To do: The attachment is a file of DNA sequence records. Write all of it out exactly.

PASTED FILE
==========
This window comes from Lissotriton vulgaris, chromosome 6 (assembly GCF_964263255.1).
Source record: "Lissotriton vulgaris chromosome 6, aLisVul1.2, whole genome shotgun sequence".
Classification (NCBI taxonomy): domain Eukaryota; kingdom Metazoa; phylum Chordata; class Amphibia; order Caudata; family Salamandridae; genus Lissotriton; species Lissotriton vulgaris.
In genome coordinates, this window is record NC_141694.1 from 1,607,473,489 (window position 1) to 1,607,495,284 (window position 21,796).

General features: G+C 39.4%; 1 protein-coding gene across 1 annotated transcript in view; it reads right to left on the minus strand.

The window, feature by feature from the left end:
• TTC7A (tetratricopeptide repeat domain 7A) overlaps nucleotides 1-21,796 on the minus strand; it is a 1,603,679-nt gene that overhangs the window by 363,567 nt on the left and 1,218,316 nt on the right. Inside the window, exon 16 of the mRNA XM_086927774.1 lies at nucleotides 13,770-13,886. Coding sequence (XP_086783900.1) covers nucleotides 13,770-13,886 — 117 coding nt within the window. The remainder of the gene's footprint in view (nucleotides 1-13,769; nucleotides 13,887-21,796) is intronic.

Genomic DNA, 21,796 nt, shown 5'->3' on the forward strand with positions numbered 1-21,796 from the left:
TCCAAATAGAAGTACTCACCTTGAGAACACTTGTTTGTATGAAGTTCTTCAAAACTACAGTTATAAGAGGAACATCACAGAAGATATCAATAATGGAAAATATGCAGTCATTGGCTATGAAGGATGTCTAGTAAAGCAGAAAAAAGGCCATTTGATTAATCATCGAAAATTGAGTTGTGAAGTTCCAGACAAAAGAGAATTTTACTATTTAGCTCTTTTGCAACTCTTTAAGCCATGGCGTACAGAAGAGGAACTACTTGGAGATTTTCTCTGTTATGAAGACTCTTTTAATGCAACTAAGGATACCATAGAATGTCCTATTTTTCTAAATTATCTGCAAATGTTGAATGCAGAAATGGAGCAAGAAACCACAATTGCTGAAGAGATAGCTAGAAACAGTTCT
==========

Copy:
This window comes from Lissotriton vulgaris, chromosome 6 (assembly GCF_964263255.1).
Source record: "Lissotriton vulgaris chromosome 6, aLisVul1.2, whole genome shotgun sequence".
Classification (NCBI taxonomy): domain Eukaryota; kingdom Metazoa; phylum Chordata; class Amphibia; order Caudata; family Salamandridae; genus Lissotriton; species Lissotriton vulgaris.
In genome coordinates, this window is record NC_141694.1 from 1,607,473,489 (window position 1) to 1,607,495,284 (window position 21,796).

General features: G+C 39.4%; 1 protein-coding gene across 1 annotated transcript in view; it reads right to left on the minus strand.

The window, feature by feature from the left end:
• TTC7A (tetratricopeptide repeat domain 7A) overlaps nucleotides 1-21,796 on the minus strand; it is a 1,603,679-nt gene that overhangs the window by 363,567 nt on the left and 1,218,316 nt on the right. Inside the window, exon 16 of the mRNA XM_086927774.1 lies at nucleotides 13,770-13,886. Coding sequence (XP_086783900.1) covers nucleotides 13,770-13,886 — 117 coding nt within the window. The remainder of the gene's footprint in view (nucleotides 1-13,769; nucleotides 13,887-21,796) is intronic.

Genomic DNA, 21,796 nt, shown 5'->3' on the forward strand with positions numbered 1-21,796 from the left:
TCCAAATAGAAGTACTCACCTTGAGAACACTTGTTTGTATGAAGTTCTTCAAAACTACAGTTATAAGAGGAACATCACAGAAGATATCAATAATGGAAAATATGCAGTCATTGGCTATGAAGGATGTCTAGTAAAGCAGAAAAAAGGCCATTTGATTAATCATCGAAAATTGAGTTGTGAAGTTCCAGACAAAAGAGAATTTTACTATTTAGCTCTTTTGCAACTCTTTAAGCCATGGCGTACAGAAGAGGAACTACTTGGAGATTTTCTCTGTTATGAAGACTCTTTTAATGCAACTAAGGATACCATAGAATGTCCTATTTTTCTAAATTATCTGCAAATGTTGAATGCAGAAATGGAGCAAGAAACCACAATTGCTGAAGAGATAGCTAGAAACAGTTCT